Showing posts from October, 2021

On Omnipotence and the Negation of Free Will

  Omnipotence and the Negation of Free Will   If there is an omnipotent, omniscient, and omnipresent deity, then our concept of free will is an illusion. Consider this: such a deity (let’s call it God, as so many are wont to do) knows everything you will ever do, every decision you will make, from cradle to grave. It is impossible for you to do anything other than that which he has already seen; you cannot surprise God, you cannot do anything contrary to his plan. Nothing will ever happen that he did not know about beforehand, and in fact directly caused, as the creator/controller of the universe. Were there such a deity (and I’m fairly confident there is not), he would be responsible for every tragedy, every atrocity, every natural disaster humanity has ever endured. If there is such a deity, humanity owes him nothing. In fact, I would say he has some serious explaining to do. Now, some of you may be saying to yourselves: What about the Devil? Isn’t he responsible? Doesn’t he

On Sacrifice and the Path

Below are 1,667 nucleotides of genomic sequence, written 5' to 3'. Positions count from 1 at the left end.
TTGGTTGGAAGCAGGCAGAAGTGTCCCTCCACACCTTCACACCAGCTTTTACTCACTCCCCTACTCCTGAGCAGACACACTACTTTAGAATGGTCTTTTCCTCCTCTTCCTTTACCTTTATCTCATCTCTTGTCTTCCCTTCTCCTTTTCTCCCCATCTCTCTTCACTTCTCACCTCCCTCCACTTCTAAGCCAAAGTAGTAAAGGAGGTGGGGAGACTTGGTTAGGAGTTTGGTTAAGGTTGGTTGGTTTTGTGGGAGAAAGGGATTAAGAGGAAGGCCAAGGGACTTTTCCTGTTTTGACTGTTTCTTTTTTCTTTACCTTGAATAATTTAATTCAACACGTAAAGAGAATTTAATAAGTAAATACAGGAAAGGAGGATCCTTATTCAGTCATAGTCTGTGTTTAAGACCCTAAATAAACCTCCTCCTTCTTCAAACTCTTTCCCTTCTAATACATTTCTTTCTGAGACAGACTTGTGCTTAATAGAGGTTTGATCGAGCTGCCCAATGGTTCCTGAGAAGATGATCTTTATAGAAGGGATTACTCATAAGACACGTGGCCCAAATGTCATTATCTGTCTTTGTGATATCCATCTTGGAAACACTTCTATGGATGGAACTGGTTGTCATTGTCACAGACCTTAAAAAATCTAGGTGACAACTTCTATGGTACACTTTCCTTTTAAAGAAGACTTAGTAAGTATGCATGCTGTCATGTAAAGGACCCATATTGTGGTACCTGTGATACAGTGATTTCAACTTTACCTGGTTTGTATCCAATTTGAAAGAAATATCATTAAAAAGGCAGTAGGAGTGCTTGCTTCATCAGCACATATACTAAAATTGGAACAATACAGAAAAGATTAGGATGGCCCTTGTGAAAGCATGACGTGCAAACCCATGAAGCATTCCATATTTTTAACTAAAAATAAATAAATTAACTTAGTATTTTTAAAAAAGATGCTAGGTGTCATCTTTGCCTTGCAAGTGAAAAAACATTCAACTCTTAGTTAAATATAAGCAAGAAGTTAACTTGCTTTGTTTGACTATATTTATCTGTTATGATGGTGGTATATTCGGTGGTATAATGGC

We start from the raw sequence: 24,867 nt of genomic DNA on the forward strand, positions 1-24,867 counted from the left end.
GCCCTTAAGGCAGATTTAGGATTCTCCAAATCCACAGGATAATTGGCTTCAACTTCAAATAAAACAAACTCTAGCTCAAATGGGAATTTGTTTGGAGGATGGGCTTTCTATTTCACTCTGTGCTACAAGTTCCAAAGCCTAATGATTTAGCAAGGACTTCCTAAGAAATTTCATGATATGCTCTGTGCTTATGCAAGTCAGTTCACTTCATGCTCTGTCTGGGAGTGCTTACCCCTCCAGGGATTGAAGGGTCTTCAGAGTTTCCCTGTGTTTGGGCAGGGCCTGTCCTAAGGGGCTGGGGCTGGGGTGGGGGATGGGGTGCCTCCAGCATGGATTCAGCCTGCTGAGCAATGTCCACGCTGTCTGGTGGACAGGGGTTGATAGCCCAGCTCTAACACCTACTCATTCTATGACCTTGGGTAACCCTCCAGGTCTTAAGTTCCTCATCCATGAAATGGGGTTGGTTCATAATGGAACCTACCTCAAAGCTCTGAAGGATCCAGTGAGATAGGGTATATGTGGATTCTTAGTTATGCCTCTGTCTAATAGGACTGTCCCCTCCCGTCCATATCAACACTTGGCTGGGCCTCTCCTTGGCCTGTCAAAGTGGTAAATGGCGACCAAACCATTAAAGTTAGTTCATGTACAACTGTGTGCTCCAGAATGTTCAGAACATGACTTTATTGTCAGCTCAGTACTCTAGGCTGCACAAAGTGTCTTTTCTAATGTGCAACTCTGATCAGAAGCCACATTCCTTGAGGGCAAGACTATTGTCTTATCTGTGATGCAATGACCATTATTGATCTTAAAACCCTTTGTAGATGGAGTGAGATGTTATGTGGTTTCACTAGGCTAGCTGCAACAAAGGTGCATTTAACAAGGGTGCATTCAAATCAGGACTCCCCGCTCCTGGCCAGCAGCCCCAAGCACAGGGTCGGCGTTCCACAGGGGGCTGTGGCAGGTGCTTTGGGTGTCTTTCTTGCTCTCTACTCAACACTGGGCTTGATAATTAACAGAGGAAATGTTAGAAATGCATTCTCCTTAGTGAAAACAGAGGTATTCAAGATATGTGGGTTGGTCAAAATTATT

On Sacrifice and the Path   Sacrifice is a prevailing theme of many world religions, whether you are giving up life, time, or money. The idea is that you have to pay for salvation somehow; nothing is free, after all. Some religions have an entire laundry list of things you cannot do, things you must give up entirely in order to practice their faith. Some ask for money, either through tithes or “charitable donations.” The entire Christian faith is based on what is an objectively barbaric form of human sacrifice. The message is clear: to be saved, you must offer up something in return, or forgo something you once indulged in. A sacrifice must be made. Pagan spiritual traditions incorporate energetic reciprocity: to invoke the favors of the gods, certain offerings are made. These offerings can be physical or energetic in nature, either cream and honey to please the Fae folk, or personal psychic energy expended during a healing rite. These sacrifices are more personal (as pagan pra